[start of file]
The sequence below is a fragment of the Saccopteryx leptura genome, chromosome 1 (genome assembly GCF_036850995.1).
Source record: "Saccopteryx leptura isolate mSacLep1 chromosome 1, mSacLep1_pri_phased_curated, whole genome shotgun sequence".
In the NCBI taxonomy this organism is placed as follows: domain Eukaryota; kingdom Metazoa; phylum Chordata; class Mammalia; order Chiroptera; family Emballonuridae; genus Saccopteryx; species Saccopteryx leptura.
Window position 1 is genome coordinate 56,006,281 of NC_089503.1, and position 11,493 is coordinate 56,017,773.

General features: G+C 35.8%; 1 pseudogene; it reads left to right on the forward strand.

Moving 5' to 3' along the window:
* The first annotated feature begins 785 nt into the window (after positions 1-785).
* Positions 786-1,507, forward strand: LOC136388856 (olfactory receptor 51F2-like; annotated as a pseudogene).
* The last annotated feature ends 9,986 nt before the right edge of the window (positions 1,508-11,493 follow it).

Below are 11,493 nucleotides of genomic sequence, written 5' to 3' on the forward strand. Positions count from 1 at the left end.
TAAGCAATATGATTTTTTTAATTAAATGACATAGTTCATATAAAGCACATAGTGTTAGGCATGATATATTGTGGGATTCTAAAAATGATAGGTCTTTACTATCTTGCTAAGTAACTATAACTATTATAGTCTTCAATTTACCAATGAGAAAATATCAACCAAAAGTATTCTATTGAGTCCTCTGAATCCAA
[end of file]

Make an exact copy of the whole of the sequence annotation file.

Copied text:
The sequence below is a fragment of the Saccopteryx leptura genome, chromosome 1 (genome assembly GCF_036850995.1).
Source record: "Saccopteryx leptura isolate mSacLep1 chromosome 1, mSacLep1_pri_phased_curated, whole genome shotgun sequence".
In the NCBI taxonomy this organism is placed as follows: domain Eukaryota; kingdom Metazoa; phylum Chordata; class Mammalia; order Chiroptera; family Emballonuridae; genus Saccopteryx; species Saccopteryx leptura.
Window position 1 is genome coordinate 56,006,281 of NC_089503.1, and position 11,493 is coordinate 56,017,773.

General features: G+C 35.8%; 1 pseudogene; it reads left to right on the forward strand.

Moving 5' to 3' along the window:
* The first annotated feature begins 785 nt into the window (after positions 1-785).
* Positions 786-1,507, forward strand: LOC136388856 (olfactory receptor 51F2-like; annotated as a pseudogene).
* The last annotated feature ends 9,986 nt before the right edge of the window (positions 1,508-11,493 follow it).

Below are 11,493 nucleotides of genomic sequence, written 5' to 3' on the forward strand. Positions count from 1 at the left end.
TAAGCAATATGATTTTTTTAATTAAATGACATAGTTCATATAAAGCACATAGTGTTAGGCATGATATATTGTGGGATTCTAAAAATGATAGGTCTTTACTATCTTGCTAAGTAACTATAACTATTATAGTCTTCAATTTACCAATGAGAAAATATCAACCAAAAGTATTCTATTGAGTCCTCTGAATCCAA